Clinical trials are used to try and improve ways of treating cancer or reducing possible side effects of treatment. If you are being treated for penile cancer which has spread to other areas of your body, you may be asked if you wish to take part in a clinical trial involving a combination of treatment, or immunotherapy. If you agree to take part, you can still opt out of the trial in the future without affecting your care or treatment.
Researchers are trying to find out whether surgery to remove lymph nodes in the abdomen after chemotherapy or radiotherapy is better than surgery on its own. Or, whether a different operation to remove lymph nodes in the abdomen is better than standard surgery. Chemotherapy is a common treatment for penile cancer that has spread to nearby or distant sites in the body. There are several different chemotherapy drugs and drug combinations available.
Doctors are interested in how to improve treatment for penile cancer that has spread. To do this, they are looking at a new immunotherapy drug called cemiplimab.
It is a type of drug called a monoclonal antibody. It works by triggering the immune system and helping it to attack the cancer cells.
Researchers are looking at cemiplimab on its own and with standard chemotherapy drugs.
The aims of this trial are:
- to see how well cemiplimab works on its own, and with chemotherapy, for penile cancer that has spread
- to learn more about the side effects of treatment
- to find out about the quality of life of people taking part
Researchers are trying to find out if immunotherapy treatment (see below) on its own or in combination with chemotherapy can reduce cancer that has spread to other parts of the body.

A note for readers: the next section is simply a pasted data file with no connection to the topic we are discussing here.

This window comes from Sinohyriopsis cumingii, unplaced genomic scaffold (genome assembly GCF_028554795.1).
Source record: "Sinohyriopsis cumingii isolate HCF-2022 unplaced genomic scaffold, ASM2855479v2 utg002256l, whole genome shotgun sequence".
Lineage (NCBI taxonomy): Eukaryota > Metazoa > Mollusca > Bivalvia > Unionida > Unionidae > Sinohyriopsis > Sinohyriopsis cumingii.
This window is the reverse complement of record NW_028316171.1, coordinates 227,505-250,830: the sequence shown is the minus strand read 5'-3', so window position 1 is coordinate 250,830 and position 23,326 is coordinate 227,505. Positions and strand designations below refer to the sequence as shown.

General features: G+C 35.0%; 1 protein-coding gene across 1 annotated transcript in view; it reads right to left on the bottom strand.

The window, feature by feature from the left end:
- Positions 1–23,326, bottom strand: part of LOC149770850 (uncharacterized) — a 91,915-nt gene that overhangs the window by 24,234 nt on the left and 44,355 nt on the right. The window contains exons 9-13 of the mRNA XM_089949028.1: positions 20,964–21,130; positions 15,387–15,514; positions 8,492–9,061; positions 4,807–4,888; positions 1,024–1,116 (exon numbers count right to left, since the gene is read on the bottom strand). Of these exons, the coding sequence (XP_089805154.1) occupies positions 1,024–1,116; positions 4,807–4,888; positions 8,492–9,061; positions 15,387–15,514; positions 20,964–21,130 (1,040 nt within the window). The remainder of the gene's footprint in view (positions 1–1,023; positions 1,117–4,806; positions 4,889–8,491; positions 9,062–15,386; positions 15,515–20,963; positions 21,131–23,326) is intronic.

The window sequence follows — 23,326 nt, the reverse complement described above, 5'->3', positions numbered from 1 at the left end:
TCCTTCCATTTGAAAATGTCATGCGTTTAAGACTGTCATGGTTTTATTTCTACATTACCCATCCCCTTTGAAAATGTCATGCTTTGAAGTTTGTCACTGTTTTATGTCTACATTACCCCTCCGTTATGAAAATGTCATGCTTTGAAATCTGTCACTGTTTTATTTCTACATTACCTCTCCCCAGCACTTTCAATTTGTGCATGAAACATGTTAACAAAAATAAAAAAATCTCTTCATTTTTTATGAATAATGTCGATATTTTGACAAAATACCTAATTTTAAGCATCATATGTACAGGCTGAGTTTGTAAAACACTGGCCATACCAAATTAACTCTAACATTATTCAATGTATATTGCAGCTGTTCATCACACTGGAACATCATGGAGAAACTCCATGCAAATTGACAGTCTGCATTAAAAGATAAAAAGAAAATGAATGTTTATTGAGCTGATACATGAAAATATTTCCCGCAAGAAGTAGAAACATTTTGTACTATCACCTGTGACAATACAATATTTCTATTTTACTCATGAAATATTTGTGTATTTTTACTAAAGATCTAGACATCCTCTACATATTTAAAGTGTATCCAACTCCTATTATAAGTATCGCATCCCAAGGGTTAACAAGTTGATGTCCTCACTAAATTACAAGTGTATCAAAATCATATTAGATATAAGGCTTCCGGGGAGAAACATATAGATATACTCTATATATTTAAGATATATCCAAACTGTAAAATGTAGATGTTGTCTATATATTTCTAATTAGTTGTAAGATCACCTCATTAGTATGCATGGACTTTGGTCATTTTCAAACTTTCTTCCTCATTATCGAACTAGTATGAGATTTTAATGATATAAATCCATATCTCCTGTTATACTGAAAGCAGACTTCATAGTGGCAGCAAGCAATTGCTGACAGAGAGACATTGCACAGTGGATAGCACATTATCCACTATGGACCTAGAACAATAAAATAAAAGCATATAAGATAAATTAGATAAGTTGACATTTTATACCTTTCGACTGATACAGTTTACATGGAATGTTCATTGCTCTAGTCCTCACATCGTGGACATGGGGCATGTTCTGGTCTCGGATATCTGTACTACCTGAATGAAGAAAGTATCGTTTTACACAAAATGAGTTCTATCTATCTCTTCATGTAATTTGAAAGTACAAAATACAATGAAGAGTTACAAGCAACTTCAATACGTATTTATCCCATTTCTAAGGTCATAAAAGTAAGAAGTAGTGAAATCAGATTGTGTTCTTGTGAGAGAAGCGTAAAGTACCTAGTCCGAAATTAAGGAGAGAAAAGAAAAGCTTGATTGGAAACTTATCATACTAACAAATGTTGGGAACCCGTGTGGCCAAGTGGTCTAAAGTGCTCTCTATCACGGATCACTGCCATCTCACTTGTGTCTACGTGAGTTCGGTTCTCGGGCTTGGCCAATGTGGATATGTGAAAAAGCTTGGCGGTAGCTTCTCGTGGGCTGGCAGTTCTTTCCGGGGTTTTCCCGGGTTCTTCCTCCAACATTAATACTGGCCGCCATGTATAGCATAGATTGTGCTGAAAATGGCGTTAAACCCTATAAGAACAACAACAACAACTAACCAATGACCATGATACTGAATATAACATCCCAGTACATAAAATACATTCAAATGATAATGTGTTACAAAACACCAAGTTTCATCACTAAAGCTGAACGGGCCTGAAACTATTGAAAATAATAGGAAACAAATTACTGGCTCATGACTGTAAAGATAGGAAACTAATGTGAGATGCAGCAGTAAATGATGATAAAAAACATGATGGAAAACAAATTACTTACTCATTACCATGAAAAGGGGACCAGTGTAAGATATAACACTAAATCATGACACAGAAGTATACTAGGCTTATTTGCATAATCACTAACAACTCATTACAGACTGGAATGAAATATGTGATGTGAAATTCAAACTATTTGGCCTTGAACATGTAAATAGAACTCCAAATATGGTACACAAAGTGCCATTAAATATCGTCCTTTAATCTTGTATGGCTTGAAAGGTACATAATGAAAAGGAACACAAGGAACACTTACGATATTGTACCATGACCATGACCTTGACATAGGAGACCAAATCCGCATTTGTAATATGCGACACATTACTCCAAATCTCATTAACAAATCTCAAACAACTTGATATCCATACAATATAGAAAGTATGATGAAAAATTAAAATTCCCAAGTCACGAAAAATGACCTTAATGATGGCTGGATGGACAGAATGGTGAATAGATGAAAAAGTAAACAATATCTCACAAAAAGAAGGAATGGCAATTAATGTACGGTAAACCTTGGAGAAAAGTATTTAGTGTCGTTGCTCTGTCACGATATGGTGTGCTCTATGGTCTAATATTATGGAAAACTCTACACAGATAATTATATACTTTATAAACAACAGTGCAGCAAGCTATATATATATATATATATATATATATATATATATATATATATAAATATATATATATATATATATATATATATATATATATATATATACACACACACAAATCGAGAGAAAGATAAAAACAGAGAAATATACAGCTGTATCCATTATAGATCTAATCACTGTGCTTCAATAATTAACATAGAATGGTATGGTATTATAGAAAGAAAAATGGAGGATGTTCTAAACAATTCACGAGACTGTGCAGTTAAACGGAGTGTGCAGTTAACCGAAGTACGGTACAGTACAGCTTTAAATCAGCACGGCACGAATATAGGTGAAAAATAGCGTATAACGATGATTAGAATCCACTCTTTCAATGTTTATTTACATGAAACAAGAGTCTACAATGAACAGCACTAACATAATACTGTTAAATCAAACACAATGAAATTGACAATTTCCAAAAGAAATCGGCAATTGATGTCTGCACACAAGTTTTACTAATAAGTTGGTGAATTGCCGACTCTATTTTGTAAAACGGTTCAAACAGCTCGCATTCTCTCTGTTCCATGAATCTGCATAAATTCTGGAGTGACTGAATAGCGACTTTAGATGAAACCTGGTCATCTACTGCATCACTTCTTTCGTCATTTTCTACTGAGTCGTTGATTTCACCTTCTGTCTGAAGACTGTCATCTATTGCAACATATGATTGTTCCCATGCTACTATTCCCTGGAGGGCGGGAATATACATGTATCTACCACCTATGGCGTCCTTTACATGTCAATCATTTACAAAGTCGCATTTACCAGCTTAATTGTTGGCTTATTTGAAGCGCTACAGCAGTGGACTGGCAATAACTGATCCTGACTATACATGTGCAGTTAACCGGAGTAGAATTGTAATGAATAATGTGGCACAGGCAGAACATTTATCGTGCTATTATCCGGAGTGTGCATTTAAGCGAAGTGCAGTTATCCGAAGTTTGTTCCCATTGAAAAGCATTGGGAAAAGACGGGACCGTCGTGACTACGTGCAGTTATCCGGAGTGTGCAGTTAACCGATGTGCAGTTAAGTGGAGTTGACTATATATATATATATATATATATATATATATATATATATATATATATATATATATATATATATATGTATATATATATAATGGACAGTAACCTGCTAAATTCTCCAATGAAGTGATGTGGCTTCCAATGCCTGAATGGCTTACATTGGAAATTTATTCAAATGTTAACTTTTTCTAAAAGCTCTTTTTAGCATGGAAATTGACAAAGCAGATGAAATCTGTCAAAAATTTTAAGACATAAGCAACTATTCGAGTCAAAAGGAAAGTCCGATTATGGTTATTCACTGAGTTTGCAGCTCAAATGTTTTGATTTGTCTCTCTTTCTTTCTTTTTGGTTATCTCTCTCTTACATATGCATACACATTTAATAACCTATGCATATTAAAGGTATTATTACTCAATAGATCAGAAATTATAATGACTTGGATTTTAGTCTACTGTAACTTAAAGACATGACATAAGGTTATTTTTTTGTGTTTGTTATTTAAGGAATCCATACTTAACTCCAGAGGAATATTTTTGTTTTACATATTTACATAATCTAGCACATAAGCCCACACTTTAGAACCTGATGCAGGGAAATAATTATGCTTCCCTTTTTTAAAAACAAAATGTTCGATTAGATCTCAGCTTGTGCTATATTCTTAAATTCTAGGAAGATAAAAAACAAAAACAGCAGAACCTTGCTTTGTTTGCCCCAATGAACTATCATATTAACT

Immunotherapy is a treatment that uses your own immune system to fight tumour cells. It can cause cancer to shrink or sometimes disappear altogether.
Side Effects of Immunotherapy
Immunotherapy can cause mild, moderate, and even severe side effects. The most common include fatigue and flu-like symptoms, such as fever and chills, headaches, and pain in the muscles and joints. This is due to the body’s immune system becoming activate. Nearly everyone undergoing immunotherapy has these side effects at first. It usually gets better as treatment continues. Paracetamol can help to relieve these symptoms.
Immunotherapy can also have a temporary effect on blood cells in the body which may increase the risk of infection and make you feel tired or out of breath. Sometimes rashes may appear. Other symptoms include nausea and vomiting, diarrhoea, loss of appetite, and changes in taste or a metallic taste in your mouth. You could also experience a sore throat and pain when swallowing. Because these symptoms may lead to dehydration, weight loss, or malnutrition, be sure to let your doctor or nurse know if they do not go away.
During treatment, you may feel depressed, anxious, or have trouble sleeping. These feelings can be a side effect of immunotherapy, but they may also be a response to your diagnosis. You can ask your medical team about psychological support if you feel you need to have someone to talk to.